Gods Will Fall | Why Speedrunners Will Love It

If you read our review of Gods Will Fall, you may be under the impression that we don’t like the game very much. Even though it’s hard to overlook all the problems the game has, there’s still potential for improvement and hope in other communities. Looking at the structure and layout of the design, it’s easy to see that title may have a place in the speedrunning community. While some of the most popular games there are classics like Super Mario 64 and Goldeneye 007, there’s always room for more. The challenge is seeing whether a game is feasible to speedrun and master through strategy and reliability. Let’s see if Gods Will Fall fits the criteria.

A Brief on Speedrunning and Categories

To put it simply, speedrunning is the act of beating a game as quickly as possible. Depending on the type of speedrun, different rules can come into play. The main constant throughout the community is that cheating, by using codes or editing, will not be tolerated. Although speedrunning has a variety of different categories, here’s a list of the most common and how each relates to Gods Will Fall.

Clean Runs

This category asks speed-runners to beat the game as intended. This does not allow the use of glitches or exploits in order to skip portions of the game. There are competitions for both beating the main story and 100% completing the game. Every game is eligible for this category, and so is Gods Will Fall.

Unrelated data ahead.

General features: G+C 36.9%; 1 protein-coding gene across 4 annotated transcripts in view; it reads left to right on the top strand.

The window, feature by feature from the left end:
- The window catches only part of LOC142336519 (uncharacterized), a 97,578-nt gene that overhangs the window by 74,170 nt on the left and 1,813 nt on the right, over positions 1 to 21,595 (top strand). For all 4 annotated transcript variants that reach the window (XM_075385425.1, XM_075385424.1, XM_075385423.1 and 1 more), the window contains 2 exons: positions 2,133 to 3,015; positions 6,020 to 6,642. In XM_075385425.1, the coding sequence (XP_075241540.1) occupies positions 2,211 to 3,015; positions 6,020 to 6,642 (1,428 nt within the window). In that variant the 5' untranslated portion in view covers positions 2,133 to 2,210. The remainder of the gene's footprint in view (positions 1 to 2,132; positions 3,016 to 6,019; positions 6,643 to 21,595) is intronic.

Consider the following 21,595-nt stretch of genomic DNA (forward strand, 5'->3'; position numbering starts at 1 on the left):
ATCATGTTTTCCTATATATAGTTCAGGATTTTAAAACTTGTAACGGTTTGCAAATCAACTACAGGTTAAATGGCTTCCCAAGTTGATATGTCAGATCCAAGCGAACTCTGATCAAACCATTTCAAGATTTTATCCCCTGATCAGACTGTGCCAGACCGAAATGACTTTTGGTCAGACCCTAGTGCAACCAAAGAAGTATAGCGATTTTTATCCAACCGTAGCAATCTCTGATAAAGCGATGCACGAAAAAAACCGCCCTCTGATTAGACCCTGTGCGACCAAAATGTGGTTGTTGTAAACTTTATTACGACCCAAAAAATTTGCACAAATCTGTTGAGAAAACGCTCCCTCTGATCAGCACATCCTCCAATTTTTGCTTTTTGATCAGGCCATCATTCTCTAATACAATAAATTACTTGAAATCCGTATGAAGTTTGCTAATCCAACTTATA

Pacifist Runs

As the name suggests, this category requires speedrunners to complete the game without hurting any enemies. While this is a reasonable challenge, for many games it is almost impossible without the use of glitches. This is due to the fact that games will often lock players into encounters with enemies that they need to defeat in order to progress. Since Gods Will Fall literally revolves around killing the titular gods, the game has no chance in this category without the discovery of glitches.

Glitch Runs

Glitches play quite an important role in speedrunning which warrants their own category. Essentially, players may use any glitches or exploits (found within the game) to beat it as fast as they can. This leads to some very impressive runs in which players are able to finish long-form games in a manner a minutes. Gods Will Fall is still quite new and ripe for bug-hunters to find ways to blast through it.

On that note, let’s move onto the qualities that make Gods Will Fall a fair speedrunning option.

Levels Are Set, Making Routes Easier

A general consensus around speedrunners is that the less RNG, the better. Because of this, rogue-like and rogue-lite games frequently don’t make it into the running. The more of a game’s design that is predictable, the easier a time players will have planning their strategy.